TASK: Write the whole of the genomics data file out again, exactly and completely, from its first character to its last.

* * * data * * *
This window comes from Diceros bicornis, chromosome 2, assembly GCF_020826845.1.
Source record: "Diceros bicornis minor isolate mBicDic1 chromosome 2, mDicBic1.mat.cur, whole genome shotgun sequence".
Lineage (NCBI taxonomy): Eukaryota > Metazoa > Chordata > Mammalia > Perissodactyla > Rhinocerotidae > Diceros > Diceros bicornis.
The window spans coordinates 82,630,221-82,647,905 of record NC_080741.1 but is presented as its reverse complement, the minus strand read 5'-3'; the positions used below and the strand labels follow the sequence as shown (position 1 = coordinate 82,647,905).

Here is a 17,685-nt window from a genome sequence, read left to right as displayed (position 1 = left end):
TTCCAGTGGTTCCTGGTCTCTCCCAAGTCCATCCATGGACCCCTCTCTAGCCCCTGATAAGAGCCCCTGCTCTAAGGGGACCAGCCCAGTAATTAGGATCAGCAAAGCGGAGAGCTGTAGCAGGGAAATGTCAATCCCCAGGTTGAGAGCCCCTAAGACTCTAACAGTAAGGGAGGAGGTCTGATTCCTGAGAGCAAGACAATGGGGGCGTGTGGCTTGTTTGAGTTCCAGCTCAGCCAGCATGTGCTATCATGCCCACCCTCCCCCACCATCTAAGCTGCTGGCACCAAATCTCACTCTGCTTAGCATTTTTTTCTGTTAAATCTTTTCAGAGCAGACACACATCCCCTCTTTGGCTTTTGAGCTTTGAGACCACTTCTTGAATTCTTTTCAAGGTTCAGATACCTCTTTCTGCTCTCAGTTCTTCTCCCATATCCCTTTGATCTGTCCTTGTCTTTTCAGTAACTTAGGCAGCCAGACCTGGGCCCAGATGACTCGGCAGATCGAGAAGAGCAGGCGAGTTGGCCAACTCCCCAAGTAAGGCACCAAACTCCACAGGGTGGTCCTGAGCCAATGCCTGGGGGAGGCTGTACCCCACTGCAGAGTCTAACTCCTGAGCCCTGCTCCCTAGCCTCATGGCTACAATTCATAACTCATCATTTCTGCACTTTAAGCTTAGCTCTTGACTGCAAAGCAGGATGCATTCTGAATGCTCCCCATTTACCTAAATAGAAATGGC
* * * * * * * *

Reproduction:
This window comes from Diceros bicornis, chromosome 2, assembly GCF_020826845.1.
Source record: "Diceros bicornis minor isolate mBicDic1 chromosome 2, mDicBic1.mat.cur, whole genome shotgun sequence".
Lineage (NCBI taxonomy): Eukaryota > Metazoa > Chordata > Mammalia > Perissodactyla > Rhinocerotidae > Diceros > Diceros bicornis.
The window spans coordinates 82,630,221-82,647,905 of record NC_080741.1 but is presented as its reverse complement, the minus strand read 5'-3'; the positions used below and the strand labels follow the sequence as shown (position 1 = coordinate 82,647,905).

Here is a 17,685-nt window from a genome sequence, read left to right as displayed (position 1 = left end):
TTCCAGTGGTTCCTGGTCTCTCCCAAGTCCATCCATGGACCCCTCTCTAGCCCCTGATAAGAGCCCCTGCTCTAAGGGGACCAGCCCAGTAATTAGGATCAGCAAAGCGGAGAGCTGTAGCAGGGAAATGTCAATCCCCAGGTTGAGAGCCCCTAAGACTCTAACAGTAAGGGAGGAGGTCTGATTCCTGAGAGCAAGACAATGGGGGCGTGTGGCTTGTTTGAGTTCCAGCTCAGCCAGCATGTGCTATCATGCCCACCCTCCCCCACCATCTAAGCTGCTGGCACCAAATCTCACTCTGCTTAGCATTTTTTTCTGTTAAATCTTTTCAGAGCAGACACACATCCCCTCTTTGGCTTTTGAGCTTTGAGACCACTTCTTGAATTCTTTTCAAGGTTCAGATACCTCTTTCTGCTCTCAGTTCTTCTCCCATATCCCTTTGATCTGTCCTTGTCTTTTCAGTAACTTAGGCAGCCAGACCTGGGCCCAGATGACTCGGCAGATCGAGAAGAGCAGGCGAGTTGGCCAACTCCCCAAGTAAGGCACCAAACTCCACAGGGTGGTCCTGAGCCAATGCCTGGGGGAGGCTGTACCCCACTGCAGAGTCTAACTCCTGAGCCCTGCTCCCTAGCCTCATGGCTACAATTCATAACTCATCATTTCTGCACTTTAAGCTTAGCTCTTGACTGCAAAGCAGGATGCATTCTGAATGCTCCCCATTTACCTAAATAGAAATGGC